Reyna further stated that Juan Cuellar was standing outside the front door after evicting the defendant and that he (Reyna) told Juan to get inside. At this time the defendant was positioned directly across the street from the front door of the lounge, where defendant’s blue Monte Carlo was parked. Though it was 10 p.m., the street was lighted with a postlight and a light in the door of the lounge. Reyna saw the defendant bend over his car, grab a gun from the inside of the car and aim at the lounge. Reyna started to run inside when he saw some flames and heard a shot. Reyna then pushed Juan Cuellar inside, heard another shot, felt blood on himself, heard another shot, and fell to the floor bleeding from his back.

Reyna also testified that he had retained an attorney to file a dramshop action on his behalf against the lounge, regarding the shooting.

The defendant testified in his own behalf that he was an employee of the Flint-Coat Roofing Company of Chicago Heights. He arrived at the lounge alone at about 9 p.m. on the evening in question. Lupe was then present, as was Tony Sanchez. Sanchez and the defendant played a game of pool together after which the defendant sat down at a table and drank a beer. Suddenly, four men stood up from a table next to the defendant’s table, and Tony Sanchez struck the defendant with a beer bottle. A fight began, and Juneval Cuellar separated the defendant and Sanchez, and told the defendant to leave. The defendant left hurriedly without his coat. He testified that upon leaving the lounge he walked three blocks to his home. No one was at his home when he arrived there, and defendant discovered then that his house key and other keys were in his coat which was left at the lounge. As he started to leave his house, two of his brothers, Eleazar and Roberto, drove by, and the defendant flagged them down in order to explain his situation. Roberto then drove the defendant and Eleazar to the lounge, where Roberto got out of the car and Eleazar remained in the car. The defendant saw Tony Sanchez as he walked into the lounge. Sanchez was then in the company of four or five other young male Latinos. The defendant went over to Juneval Cuellar, who was tending bar and asked for his coat, his wallet and his keys. At this time, Sanchez and his friends appeared and the defendant was kicked and struck by them in the head, stomach and legs. Also, the defendant saw Roberto lying on the floor being kicked by one of the young men. The defendant picked him up, and he and Roberto were pushed out the door by Juneval Cuellar.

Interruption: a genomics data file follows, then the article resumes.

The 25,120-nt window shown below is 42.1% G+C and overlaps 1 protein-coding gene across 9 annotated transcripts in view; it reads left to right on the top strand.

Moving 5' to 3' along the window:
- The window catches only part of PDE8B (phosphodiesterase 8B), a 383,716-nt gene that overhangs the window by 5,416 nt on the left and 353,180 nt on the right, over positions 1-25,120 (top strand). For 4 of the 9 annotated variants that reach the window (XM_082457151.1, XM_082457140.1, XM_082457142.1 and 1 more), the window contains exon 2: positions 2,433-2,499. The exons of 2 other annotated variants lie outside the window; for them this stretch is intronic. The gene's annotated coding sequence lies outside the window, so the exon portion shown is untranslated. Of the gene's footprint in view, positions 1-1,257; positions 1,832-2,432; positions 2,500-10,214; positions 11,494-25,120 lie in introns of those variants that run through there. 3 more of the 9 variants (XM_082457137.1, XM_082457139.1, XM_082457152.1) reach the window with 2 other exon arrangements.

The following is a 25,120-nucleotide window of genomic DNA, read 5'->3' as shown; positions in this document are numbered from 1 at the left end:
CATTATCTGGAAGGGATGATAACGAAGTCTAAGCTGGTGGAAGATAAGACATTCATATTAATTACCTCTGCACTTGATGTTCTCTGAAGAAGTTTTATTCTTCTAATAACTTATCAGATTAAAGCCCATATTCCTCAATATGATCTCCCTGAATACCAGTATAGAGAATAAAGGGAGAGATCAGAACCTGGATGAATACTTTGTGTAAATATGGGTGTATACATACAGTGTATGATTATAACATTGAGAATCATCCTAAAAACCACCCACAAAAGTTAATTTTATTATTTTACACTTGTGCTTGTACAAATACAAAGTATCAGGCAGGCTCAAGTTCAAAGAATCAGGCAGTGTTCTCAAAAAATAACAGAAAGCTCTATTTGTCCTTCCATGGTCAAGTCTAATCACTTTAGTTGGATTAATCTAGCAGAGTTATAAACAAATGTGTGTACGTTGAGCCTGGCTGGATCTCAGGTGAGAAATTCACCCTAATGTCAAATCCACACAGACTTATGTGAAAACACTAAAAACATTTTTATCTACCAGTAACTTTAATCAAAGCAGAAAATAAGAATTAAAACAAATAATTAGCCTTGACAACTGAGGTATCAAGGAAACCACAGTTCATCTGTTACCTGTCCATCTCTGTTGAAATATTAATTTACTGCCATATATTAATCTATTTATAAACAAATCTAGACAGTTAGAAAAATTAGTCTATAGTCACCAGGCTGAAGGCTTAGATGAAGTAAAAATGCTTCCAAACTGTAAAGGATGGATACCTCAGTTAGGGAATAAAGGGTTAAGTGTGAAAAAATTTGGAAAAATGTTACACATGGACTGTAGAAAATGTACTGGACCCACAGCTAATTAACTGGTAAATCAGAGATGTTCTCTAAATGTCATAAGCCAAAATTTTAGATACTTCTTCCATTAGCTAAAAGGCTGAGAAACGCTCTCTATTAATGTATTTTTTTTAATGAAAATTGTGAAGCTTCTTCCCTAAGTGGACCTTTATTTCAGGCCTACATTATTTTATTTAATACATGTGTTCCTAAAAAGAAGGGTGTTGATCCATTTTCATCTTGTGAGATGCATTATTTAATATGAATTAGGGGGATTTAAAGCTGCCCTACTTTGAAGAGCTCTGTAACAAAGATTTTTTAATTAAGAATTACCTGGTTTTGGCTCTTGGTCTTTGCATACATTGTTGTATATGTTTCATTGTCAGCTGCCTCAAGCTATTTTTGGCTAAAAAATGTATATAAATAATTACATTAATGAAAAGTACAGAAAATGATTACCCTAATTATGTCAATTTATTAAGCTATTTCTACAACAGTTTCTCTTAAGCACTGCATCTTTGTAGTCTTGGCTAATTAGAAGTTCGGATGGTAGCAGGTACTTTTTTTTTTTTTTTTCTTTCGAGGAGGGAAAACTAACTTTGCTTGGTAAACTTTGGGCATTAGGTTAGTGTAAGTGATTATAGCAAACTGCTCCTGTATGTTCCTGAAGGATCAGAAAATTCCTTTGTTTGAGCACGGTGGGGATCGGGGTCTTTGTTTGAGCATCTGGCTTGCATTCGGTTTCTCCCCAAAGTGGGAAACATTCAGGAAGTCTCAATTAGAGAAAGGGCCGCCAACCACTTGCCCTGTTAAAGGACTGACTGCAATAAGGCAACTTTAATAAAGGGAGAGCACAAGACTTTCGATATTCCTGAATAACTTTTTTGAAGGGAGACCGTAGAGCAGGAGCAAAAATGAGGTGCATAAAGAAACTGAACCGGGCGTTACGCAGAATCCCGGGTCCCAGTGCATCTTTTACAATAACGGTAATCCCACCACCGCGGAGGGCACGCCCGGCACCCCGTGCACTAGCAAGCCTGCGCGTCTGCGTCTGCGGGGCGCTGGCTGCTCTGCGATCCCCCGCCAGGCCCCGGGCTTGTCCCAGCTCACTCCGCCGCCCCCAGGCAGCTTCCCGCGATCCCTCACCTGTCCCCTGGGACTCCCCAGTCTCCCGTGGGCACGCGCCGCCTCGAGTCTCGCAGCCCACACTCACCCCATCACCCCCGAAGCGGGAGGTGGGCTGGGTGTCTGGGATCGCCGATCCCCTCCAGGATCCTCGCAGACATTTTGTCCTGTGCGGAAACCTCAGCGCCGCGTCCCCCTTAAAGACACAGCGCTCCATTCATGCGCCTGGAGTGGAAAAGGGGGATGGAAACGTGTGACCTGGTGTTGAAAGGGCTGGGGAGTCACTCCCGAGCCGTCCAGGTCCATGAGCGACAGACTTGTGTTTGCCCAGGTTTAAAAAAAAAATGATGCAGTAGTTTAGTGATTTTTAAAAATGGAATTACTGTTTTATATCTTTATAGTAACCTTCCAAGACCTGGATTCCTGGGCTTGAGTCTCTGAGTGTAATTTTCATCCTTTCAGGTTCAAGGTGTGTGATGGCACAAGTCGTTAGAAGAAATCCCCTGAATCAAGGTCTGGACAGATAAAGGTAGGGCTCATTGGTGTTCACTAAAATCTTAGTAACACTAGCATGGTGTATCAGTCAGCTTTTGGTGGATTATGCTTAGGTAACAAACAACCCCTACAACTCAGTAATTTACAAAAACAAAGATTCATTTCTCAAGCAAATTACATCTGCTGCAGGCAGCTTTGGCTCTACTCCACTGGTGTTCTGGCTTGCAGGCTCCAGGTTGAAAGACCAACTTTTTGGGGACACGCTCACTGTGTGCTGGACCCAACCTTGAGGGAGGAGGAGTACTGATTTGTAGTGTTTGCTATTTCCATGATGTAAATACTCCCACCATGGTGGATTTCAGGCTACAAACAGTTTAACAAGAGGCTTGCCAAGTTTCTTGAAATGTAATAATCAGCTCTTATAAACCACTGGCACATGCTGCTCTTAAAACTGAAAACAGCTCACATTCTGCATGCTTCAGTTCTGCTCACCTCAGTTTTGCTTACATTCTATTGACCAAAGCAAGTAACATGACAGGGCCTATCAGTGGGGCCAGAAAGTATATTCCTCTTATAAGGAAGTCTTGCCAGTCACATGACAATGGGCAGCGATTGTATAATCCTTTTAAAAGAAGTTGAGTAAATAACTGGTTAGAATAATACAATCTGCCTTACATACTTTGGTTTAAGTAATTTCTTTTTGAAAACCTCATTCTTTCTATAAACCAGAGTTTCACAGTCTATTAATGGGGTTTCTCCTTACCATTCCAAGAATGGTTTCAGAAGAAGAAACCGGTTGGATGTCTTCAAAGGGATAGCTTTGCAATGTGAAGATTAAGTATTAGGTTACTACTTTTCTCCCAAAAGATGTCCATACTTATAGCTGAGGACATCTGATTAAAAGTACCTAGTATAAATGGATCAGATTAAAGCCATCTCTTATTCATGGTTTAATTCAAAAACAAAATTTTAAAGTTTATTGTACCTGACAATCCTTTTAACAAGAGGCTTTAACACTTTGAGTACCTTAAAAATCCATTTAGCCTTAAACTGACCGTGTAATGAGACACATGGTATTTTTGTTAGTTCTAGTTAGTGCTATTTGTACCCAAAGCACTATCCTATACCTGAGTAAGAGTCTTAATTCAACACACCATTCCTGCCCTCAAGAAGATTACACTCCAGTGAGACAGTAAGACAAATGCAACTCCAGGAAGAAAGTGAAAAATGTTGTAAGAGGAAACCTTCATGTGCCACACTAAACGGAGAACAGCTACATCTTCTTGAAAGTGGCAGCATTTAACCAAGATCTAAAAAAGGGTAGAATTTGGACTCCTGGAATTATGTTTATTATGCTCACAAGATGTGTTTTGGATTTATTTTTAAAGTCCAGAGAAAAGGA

The defendant told the jury that he did not shoot Reyna, but that his brother Eleazar fired the gun. The defendant testified that as he and Roberto ran across the street from the lounge, towards the car, he saw *1083Eleazar in the middle of the street with a gun in his hand fire some shots. The defendant later testified that he did not see how Eleazar was holding the gun, or what kind of gun it was, nor did he seen the gun. He also testified that he did not know Eleazar had a gun when he heard the shots being fired, but learned only later when Eleazar told him he had shot at the lounge. He subsequently testified that he was running past Eleazar at a distance of about five feet when he saw that Eleazar had the gun in one hand with his arm extended straight out and the gun parallel to the ground pointed towards the door of the lounge. He saw the flame and heard the gun and said to Eleazar “Come on, let’s go.” He also testified that his brother Eleazar was four inches taller than himself and was standing erect when he fired the gun. The defendant said that the three brothers ran to the car, and went to the home of their cousin, Calzada, where the defendant spent the night.